Uncle Paul also had Miles of Aisles. That was the first Joni album I bought because it was kind of a greatest hits: a live album of songs from across her career – past, present and (oddly) future.

The live album is from the Court And Spark tour. It combines rearranged versions of some of her most famous songs and obscurities (even a couple songs that would show up on future studio albums). Half the album is with a jazz fusion band, The L.A. Express, and the other half solo.

I was introduced to the Mitchell catalog via these versions and discovered the originals later as I acquired the original albums. Experiencing these live rearrangements first helped me understand what a true musician Joni was.

Side one opens the album with “You Turn Me On I’m A Radio” from 1972’s For The Roses. She gives it a jazz twist with the L.A. Express on this version. Next, she goes back to 1970’s Ladies Of The Canyon with “Big Yellow Taxi,” “Rainy Night House” and “Woodstock.” She leverages the L.A. Express to reinvent her sophisticated folk into sophisticated pop jazz.

For side two she ditches the band and goes solo with the relatively obscure “Cactus Tree” – the last song from her debut Song to a Seagull. Next “Cold Blue Steel and Sweet Fire” from For The Roses augmented with a lonely soprano sax from Tom Scott. She pulls out another one from For The Roses: “Woman of Heart and Mind.” She returns to the hits with “A Case Of You” and “Blue” (on piano) from Blue.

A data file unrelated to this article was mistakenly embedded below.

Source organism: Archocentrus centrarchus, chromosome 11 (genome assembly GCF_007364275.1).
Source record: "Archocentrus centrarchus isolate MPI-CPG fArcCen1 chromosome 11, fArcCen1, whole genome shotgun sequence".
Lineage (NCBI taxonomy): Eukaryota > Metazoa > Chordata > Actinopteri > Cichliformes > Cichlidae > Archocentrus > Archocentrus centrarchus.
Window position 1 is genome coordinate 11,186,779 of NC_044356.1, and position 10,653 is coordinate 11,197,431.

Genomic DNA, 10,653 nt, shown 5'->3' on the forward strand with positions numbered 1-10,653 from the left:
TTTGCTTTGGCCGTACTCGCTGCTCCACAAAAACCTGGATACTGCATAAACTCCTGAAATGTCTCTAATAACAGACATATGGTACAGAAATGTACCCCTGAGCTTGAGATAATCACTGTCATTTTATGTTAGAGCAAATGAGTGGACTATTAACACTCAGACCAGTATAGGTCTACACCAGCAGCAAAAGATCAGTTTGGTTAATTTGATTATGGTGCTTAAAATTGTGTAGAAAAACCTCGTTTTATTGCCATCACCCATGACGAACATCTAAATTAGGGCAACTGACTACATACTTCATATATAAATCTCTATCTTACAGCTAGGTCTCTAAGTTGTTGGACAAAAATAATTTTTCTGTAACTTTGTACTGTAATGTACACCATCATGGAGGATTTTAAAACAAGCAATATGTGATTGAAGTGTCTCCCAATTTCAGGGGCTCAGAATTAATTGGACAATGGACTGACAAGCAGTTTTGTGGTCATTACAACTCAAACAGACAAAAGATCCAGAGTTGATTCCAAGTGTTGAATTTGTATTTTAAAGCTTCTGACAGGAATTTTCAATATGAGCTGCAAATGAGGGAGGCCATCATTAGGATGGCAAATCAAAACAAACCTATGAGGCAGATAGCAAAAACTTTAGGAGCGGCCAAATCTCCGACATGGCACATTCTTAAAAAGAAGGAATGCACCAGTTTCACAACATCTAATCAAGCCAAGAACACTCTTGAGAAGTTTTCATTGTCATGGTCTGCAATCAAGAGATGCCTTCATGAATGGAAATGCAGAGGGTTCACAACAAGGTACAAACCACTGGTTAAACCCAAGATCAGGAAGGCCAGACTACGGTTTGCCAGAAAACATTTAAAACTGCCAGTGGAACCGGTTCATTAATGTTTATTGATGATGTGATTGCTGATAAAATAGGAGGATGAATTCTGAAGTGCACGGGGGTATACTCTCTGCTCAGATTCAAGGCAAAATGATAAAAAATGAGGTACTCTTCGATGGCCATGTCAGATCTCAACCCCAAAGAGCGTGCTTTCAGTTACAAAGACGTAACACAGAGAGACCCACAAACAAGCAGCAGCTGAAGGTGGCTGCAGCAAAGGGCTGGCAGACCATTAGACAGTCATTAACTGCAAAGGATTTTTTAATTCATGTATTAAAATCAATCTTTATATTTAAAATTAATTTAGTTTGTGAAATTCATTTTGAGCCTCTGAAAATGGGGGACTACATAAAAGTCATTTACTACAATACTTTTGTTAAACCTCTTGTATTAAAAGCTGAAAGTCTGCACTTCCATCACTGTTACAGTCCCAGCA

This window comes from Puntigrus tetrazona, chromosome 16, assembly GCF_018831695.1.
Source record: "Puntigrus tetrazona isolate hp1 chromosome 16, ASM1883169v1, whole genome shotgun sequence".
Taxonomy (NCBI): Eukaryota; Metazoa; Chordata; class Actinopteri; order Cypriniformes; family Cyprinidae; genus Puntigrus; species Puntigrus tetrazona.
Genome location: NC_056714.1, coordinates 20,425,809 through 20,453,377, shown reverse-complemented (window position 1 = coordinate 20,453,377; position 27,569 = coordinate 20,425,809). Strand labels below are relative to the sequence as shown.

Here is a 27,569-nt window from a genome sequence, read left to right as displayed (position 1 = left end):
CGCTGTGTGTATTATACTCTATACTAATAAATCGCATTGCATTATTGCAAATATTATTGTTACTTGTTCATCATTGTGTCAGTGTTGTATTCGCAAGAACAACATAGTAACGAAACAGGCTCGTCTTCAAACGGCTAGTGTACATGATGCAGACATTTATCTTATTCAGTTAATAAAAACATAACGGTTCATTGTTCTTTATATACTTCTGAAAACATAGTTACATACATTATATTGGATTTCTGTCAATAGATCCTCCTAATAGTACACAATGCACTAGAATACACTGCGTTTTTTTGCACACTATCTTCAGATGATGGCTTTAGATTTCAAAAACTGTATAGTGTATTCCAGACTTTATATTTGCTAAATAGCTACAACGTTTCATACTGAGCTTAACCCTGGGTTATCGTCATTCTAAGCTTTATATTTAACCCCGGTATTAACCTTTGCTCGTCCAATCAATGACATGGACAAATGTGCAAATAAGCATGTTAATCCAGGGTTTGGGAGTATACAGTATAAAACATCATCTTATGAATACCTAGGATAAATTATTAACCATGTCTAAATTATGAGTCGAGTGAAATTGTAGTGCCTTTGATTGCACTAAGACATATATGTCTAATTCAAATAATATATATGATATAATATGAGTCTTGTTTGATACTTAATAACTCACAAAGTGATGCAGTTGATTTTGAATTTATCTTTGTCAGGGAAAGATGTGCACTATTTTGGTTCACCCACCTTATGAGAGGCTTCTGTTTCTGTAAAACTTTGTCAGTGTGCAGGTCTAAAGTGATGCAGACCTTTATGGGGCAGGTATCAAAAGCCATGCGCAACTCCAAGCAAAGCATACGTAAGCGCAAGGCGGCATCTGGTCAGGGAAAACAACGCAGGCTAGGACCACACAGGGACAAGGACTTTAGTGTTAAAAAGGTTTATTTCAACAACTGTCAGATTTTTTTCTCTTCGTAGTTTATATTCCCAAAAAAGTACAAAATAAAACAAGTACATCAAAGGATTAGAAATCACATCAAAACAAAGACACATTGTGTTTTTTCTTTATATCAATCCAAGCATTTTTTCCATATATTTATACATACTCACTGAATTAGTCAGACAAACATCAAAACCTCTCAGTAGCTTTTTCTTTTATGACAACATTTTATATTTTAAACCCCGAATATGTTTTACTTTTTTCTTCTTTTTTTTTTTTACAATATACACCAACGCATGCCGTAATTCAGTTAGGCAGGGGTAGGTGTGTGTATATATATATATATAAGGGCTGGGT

Side three opens with a Joni monologue which segues into the sing along “Circle Game” from Ladies of the Canyon. Staying acoustic and stripped down she plays “People’s Parties” from the recently released Court and Spark. Next is “All I Want” from Blue. Moving over to piano she plays “Real Good For Free” from Ladies Of The Canyon. The side ends with “Both Sides Now” from Clouds. After a solo acoustic introduction to that song, the L.A. Express joins in – a set up for side four.

Side four she goes all in with the L.A. Express opening with a bold arrangement of Blue’s “Carey” and “Last Time I Time I Saw Richard”. Next, she foreshadows three albums into the future with “Jericho” from Don Juan’s Restless Daughter. As best I know “Love or Money” has not appeared on another Joni Album.

This is a great introduction to Joni and a must have for long time fans. Also, this is one of my favorite album covers – love the combination of a photo and Joni’s painting.

Arlo Parks – Collapsed Sunbeams

Arlo Parks, née Anaïs Oluwatoyin Estelle Marinho

For long time followers of this blog, you may have picked up on the fact I have a thing for female singer songwriters. It started with Joni Mitchell in the late 70s. Arlo Parks is my latest infatuation. Arlo Parks has been getting lots of hype in anticipation of her debut album that came out 1/29/21. So I have not exactly discovered her.

Per her website:

Arlo Parks is a singer-songwriter from London. In her words she spent most of school feeling like that black kid who couldn’t dance for shit, listening to too much emo music and crushing on some girl in her Spanish class. Her songs are confessional and tender, mainly inspired by Portishead and Earl Sweatshirt.

Per her website

I don’t like having to label music, but it is a useful way to explain what an artist or band sounds like. For Arlo Park I would call it “folk soul.” It has the intimacy and simplicity of folk music and some subtle funk and hip-hop vibe to give it soul.